Finally saw Quark Henares' "Keka."

I can see where Quark borrows--basically, Truffaut's "The Bride Wore Black" with maybe a little of Brocka's "Angela Markado" (which takes off from Truffaut), some heavy influencing by Mike de Leon's "Batch '81" and, I'm guessing here, deadpan black-comedy tone via the Coen Brothers. I wouldn't know where "Kill Bill" comes in--I'd say Quark and Tarantino just mined parallel sources.

Nothing wrong with borrowing; as a matter of fact, Tarantino's bag is bigger and more varied. But there's borrowing extensively and there's making a film; one requires knowledge, the other talent. Tarantino's knowledge may be far bigger, but I'd give Quark, smaller budget and all, the credit for being the better talent, somewhat. He knows how to cut and frame his images, he knows how to put together his shots and make them flow. It's not just a style cobbled together by an expert cinematographer and a good editor; it's a look that's an extension of the filmmaker's sensibility. Well, I suppose Tarantino has an edge on scriptwriting--but I'd say that's an extension of his grab-bag knowledge.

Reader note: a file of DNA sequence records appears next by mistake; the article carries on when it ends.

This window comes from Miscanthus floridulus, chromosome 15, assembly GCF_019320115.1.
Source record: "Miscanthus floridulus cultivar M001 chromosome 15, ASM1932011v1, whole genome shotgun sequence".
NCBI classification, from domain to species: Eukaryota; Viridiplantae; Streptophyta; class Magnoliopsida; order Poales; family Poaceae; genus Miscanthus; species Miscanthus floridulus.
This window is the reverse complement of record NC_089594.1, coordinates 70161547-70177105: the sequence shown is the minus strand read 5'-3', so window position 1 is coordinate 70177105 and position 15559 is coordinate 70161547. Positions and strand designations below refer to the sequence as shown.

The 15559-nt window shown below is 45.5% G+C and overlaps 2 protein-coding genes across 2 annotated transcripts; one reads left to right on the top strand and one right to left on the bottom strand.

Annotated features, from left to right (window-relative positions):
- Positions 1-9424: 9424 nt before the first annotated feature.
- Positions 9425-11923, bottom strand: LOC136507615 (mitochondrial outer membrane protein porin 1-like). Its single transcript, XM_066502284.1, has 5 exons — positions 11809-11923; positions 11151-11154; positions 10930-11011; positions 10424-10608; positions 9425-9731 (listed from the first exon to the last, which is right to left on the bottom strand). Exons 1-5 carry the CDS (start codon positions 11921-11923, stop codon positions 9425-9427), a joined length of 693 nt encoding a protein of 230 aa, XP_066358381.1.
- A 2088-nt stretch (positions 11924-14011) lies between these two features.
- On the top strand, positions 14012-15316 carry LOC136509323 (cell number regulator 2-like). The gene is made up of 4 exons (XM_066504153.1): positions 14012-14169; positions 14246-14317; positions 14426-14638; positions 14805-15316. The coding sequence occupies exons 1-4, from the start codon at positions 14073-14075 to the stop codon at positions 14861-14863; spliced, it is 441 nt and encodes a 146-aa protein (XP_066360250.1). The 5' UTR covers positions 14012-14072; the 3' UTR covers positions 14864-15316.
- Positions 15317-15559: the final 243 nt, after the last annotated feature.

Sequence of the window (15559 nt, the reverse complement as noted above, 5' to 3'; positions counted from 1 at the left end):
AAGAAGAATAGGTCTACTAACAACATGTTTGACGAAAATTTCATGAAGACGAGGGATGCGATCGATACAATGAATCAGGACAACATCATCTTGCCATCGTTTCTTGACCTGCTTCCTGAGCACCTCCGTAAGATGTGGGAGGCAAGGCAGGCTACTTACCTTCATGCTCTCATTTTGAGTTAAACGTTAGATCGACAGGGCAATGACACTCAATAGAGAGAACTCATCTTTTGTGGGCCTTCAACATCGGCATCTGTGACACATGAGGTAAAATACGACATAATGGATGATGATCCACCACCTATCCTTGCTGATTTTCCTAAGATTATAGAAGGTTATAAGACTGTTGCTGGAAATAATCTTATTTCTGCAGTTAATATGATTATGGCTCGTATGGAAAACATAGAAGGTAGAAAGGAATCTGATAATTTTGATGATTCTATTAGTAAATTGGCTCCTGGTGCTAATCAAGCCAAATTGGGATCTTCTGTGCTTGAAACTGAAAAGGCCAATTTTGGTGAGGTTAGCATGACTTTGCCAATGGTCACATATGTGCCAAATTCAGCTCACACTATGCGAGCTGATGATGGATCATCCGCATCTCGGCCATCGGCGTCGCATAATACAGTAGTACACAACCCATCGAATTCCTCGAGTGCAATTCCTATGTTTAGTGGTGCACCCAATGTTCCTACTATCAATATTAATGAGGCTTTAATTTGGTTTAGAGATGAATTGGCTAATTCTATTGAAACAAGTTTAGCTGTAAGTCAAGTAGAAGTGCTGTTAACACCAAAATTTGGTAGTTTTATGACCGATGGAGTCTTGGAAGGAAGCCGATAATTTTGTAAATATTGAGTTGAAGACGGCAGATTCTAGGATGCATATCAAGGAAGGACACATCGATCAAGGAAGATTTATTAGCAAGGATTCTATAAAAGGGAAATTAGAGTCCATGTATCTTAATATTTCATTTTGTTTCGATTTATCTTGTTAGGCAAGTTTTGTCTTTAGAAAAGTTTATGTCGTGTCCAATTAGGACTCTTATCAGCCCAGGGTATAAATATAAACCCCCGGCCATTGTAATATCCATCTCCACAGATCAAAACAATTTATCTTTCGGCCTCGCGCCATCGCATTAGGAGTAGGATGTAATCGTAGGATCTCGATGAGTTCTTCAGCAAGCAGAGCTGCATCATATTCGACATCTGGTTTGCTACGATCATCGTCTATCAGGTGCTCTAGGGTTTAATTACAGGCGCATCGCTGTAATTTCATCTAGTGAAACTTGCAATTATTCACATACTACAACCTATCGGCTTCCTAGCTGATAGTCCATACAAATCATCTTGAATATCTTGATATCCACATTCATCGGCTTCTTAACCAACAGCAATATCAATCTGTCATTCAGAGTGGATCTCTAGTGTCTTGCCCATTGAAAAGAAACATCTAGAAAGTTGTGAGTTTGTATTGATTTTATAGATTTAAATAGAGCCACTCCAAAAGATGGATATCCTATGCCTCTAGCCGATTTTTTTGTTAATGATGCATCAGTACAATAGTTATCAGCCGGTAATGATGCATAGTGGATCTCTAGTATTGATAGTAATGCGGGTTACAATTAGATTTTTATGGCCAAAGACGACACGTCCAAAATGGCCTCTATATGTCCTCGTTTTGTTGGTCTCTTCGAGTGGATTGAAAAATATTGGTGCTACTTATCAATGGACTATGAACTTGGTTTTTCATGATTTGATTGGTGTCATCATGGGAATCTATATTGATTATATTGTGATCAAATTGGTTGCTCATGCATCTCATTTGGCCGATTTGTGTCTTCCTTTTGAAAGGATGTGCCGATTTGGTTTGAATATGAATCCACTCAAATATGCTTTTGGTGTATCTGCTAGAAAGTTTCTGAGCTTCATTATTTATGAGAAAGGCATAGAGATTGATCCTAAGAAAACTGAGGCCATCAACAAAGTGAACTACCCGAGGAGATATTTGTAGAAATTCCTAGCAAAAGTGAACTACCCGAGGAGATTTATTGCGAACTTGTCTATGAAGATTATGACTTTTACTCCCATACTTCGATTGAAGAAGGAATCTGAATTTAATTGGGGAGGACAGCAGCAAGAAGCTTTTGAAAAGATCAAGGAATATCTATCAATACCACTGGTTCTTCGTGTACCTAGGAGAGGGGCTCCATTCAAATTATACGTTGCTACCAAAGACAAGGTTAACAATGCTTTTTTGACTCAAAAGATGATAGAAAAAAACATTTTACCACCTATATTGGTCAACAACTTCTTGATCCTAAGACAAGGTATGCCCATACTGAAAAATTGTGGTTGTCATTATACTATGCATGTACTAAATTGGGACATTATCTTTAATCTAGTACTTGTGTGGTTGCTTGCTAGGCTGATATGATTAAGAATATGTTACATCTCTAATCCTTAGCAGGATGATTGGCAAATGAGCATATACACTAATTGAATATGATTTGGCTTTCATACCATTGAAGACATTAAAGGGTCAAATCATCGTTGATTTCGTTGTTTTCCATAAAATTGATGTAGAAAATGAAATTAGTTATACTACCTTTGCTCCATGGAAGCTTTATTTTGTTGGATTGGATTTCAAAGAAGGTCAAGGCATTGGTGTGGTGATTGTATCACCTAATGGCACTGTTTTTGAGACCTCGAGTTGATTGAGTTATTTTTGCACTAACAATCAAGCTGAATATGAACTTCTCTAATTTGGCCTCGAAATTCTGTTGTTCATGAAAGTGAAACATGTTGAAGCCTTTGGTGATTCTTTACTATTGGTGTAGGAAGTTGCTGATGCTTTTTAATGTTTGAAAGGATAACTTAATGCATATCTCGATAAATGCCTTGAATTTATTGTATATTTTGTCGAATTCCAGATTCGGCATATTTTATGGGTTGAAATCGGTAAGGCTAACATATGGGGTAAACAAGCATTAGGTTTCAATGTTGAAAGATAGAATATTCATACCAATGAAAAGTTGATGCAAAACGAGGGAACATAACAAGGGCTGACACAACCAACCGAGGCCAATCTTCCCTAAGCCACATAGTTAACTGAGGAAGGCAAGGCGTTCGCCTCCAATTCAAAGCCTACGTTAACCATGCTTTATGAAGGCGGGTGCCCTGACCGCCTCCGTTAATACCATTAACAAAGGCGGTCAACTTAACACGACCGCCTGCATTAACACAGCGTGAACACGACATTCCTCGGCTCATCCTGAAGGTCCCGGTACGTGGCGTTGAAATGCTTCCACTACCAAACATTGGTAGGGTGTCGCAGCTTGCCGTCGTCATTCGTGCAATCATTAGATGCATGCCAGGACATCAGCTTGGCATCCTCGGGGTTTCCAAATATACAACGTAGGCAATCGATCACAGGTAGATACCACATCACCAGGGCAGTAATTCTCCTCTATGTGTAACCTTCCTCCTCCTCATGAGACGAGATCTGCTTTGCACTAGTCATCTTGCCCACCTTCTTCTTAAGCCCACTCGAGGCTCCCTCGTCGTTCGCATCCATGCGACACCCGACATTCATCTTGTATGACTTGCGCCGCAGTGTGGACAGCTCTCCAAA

But Quark's young--damned young. He'll grow, for sure.

Some flaws: the Bhong character feels more like a plot function, and his and Katya's conversations seem unbelievable, talking so breezily about murder and all; I thought it would have streamlined matters better if she went at it alone, and the relationship be mainly a triangle betwee murderer, cop, and intended victim.

Also, the psychology isn't deep; this isn't much of a character study of a young girl turned vengeful psychotic. The motive felt weak--Angela Markado had a far better reason for cracking up and killing (so did The Bride in "Kill Bill," come to think of it). There are some plot loopholes--the cop when he realizes the answer shouldn't have gone elsewhere to confirm his suspicions, he should have gone straight to the girl. I'd like the confrontation between girl and final victim to have been more physically inventive. (con't)

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